A brief history of the genesis and application of Wende review will be helpful to our analysis. In McKane v. Durston (1894) 153 U.S. 684 [38 L.Ed. 867, 14 S.Ct. 913], the United States Supreme Court held that an appeal from a judgment of conviction is not a right under the United States Constitution. (McKane, at pp. 687-688 [38 L.Ed. at p. 868].) Rather, it is within the discretion of the state to allow or not to allow appellate review of a final judgment in a criminal case. (Ibid.) Of course, every state, including California, has chosen to allow such review. (In re Sade C. (1996) 13 Cal.4th 952, 966 [55 Cal.Rptr.2d 771, 920 P.2d 716] (Sade C.).) As a result, the United States Supreme Court has developed additional jurisprudence to guide the states in the implementation of that choice. (Ibid.)

Under the federal due process and equal protection clauses of the Fourteenth Amendment, if a state grants appellate review from a criminal conviction, it must do so in a way that does not discriminate based on poverty. (Griffin v. Illinois (1956) 351 U.S. 12, 18 [100 L.Ed. 891, 898-899, 76 S.Ct. 585].) Thus, in a defendant’s first appeal as of right, an indigent criminal defendant has a right to the assistance of counsel appointed by the state. (Douglas v. California (1963) 372 U.S. 353, 356-357 [9 L.Ed.2d 811, 814, 83 S.Ct. 814].) When appointed counsel conscientiously concludes there are no meritorious grounds that can be asserted in a first appeal as of right, appointed counsel must nonetheless take certain steps to afford the client the advocacy which a nonindigent defendant would be able to obtain. (Anders v. California (1967) 386 U.S. 738, 744-745 [18 L.Ed.2d 493, 498, 87 S.Ct. 1396] (Anders).) Appointed counsel must prepare a brief to assist the Court of Appeal in understanding the facts and legal issues in the case, and the defendant must be given an opportunity to present a brief. (People v. Feggans (1967) 67 Cal.2d 444, 447-448 [62 Cal.Rptr. 419, 432 P.2d 21].) Moreover, as the California Supreme Court held in Wende, supra, 25 Cal.3d 436, even if the defendant does not personally file a brief, the Court of Appeal must conduct a review of the entire record whenever appointed counsel submits a brief which raises no specific issues. (Wende, supra, 25 Cal.3d at pp. 441-442.) The United States Supreme Court has held that the Wende procedure provides “ ‘a criminal appellant pursuing a first appeal as of right [the] minimum safeguards necessary to make that appeal “adequate and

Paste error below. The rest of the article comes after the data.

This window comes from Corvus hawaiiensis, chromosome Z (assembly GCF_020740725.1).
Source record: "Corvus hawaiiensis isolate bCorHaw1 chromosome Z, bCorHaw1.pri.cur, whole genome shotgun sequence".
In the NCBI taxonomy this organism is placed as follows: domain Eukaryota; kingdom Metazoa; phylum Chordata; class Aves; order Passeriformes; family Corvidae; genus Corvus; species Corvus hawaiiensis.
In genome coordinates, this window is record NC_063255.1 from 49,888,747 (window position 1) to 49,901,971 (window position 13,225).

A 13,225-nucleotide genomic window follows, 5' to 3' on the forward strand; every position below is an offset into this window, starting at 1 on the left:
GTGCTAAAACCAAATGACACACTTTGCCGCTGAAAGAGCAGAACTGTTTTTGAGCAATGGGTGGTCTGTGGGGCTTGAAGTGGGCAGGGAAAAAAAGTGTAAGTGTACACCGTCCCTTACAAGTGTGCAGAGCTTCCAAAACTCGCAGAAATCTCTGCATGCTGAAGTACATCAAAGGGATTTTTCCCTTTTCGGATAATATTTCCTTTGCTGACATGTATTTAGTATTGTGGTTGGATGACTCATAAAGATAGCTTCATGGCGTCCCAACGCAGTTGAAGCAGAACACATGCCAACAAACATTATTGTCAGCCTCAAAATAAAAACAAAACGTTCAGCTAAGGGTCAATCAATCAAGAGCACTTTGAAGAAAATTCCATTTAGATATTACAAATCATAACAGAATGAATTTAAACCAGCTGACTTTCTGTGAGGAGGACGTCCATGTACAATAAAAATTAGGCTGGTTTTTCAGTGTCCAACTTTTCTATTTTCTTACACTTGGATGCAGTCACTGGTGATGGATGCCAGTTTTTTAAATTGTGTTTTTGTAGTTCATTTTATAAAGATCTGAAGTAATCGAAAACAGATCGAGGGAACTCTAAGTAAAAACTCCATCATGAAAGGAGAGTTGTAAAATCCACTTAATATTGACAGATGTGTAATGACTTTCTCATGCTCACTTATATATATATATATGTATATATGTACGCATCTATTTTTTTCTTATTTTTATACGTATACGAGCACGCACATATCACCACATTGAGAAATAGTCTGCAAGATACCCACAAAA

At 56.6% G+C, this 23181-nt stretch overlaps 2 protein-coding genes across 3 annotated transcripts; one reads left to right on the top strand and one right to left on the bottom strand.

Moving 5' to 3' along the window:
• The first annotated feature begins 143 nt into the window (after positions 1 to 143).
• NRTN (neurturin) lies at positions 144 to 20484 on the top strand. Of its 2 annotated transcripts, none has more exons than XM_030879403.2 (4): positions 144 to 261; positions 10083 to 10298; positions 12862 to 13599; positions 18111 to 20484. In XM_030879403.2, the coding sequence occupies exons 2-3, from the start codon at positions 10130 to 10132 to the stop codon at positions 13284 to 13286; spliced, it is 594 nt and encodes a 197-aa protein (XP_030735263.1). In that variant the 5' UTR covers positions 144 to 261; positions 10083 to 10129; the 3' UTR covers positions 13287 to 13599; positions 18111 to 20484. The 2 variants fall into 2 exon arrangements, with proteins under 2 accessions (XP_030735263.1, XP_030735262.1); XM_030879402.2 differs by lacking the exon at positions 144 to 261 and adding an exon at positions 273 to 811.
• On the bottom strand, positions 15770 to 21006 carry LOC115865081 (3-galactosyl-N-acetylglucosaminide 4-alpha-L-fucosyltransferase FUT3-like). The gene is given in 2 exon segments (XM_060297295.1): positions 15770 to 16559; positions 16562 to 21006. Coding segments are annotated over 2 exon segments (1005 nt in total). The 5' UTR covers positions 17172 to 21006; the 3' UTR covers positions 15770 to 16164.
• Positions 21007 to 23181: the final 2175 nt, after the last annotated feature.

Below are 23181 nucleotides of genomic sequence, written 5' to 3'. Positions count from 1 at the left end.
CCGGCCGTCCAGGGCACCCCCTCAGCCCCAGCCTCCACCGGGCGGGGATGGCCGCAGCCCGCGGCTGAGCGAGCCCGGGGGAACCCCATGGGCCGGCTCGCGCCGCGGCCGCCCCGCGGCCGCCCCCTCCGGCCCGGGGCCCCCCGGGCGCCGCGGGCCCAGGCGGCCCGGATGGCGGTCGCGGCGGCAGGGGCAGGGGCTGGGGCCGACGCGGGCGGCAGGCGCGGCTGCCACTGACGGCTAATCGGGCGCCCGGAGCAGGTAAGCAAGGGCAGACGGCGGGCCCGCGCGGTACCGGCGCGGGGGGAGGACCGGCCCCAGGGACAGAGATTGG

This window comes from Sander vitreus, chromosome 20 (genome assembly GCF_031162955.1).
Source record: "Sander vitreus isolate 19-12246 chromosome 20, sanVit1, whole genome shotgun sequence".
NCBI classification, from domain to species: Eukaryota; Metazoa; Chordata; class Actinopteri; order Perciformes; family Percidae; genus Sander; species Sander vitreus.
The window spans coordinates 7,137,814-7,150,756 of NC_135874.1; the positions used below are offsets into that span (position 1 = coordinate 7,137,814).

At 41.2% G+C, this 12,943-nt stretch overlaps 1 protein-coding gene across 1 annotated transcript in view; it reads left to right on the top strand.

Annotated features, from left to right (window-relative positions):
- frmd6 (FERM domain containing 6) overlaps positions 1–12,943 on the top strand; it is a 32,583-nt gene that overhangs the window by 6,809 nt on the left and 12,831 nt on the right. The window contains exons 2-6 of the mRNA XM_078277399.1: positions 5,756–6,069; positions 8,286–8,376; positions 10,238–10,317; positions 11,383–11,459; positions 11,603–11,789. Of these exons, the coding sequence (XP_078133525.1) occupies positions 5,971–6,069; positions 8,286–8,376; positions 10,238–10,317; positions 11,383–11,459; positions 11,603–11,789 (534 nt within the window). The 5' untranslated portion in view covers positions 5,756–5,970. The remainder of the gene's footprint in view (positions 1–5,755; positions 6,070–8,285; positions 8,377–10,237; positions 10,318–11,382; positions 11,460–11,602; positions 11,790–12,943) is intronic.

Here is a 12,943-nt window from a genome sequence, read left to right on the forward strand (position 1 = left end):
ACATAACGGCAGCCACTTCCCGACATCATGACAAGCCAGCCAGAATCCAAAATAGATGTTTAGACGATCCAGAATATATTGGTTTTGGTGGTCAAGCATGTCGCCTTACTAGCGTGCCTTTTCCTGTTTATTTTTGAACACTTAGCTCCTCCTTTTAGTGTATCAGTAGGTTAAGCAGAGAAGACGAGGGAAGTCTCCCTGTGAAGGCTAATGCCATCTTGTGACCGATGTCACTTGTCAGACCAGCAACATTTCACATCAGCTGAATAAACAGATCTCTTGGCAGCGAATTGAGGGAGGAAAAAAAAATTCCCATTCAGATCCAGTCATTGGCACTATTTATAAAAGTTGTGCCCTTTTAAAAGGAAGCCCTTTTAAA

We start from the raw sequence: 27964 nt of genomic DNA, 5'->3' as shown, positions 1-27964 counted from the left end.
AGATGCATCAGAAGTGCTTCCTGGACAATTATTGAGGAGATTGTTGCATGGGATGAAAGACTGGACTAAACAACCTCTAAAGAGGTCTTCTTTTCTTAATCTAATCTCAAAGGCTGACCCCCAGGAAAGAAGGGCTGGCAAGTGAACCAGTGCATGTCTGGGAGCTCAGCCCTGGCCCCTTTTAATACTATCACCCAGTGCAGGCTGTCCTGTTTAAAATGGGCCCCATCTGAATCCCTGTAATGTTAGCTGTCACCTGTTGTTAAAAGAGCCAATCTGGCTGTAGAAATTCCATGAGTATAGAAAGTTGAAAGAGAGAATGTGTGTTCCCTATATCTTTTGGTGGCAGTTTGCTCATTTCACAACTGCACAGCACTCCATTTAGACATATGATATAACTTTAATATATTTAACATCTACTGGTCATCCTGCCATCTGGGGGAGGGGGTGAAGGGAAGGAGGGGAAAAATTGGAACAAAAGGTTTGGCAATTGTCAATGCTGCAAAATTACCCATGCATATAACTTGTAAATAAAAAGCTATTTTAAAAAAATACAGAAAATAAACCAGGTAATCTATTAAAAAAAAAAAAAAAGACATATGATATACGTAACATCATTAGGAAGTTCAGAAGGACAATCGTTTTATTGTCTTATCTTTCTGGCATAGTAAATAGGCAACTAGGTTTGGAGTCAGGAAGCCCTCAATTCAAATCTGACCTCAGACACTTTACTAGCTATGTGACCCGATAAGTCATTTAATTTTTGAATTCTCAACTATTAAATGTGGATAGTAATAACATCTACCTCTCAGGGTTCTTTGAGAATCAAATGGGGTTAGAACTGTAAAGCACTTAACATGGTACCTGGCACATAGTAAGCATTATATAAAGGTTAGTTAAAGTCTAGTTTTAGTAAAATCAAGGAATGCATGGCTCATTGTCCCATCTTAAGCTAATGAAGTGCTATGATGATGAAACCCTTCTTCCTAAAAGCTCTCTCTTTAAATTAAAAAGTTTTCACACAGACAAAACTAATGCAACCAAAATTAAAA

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effective[.]'" [Citation.]" (Smith v. Robbins (2000) 528 U.S. 259, 276 [145 L.Ed.2d 756, 774, 120 S.Ct. 746].)

Wende review has since been extended to a minor’s first appeal in a delinquency case. (In re Kevin S. (2003) 113 Cal.App.4th 97, 119 [6 Cal.Rptr.3d 178].) A minor in a delinquency proceeding is charged with criminal conduct, is subject to the potential loss of liberty, and has a statutory right to appeal. (Id. at pp. 106-107.) The United States Supreme Court has extended many of the constitutional protections found in criminal proceedings to minors in delinquency proceedings, including the right to counsel. (Id. at p. 108.) In addition, if the minor is found to have committed a violent or serious felony, that finding can be used to enhance an adult sentence, even to a life term. (Id. at p. 118.) Because “the interests at stake in a juvenile delinquency proceeding parallel those at risk in a criminal prosecution, ” a minor is entitled to Wende review in the first appeal in a delinquency case. (Id. at pp. 118, 119.)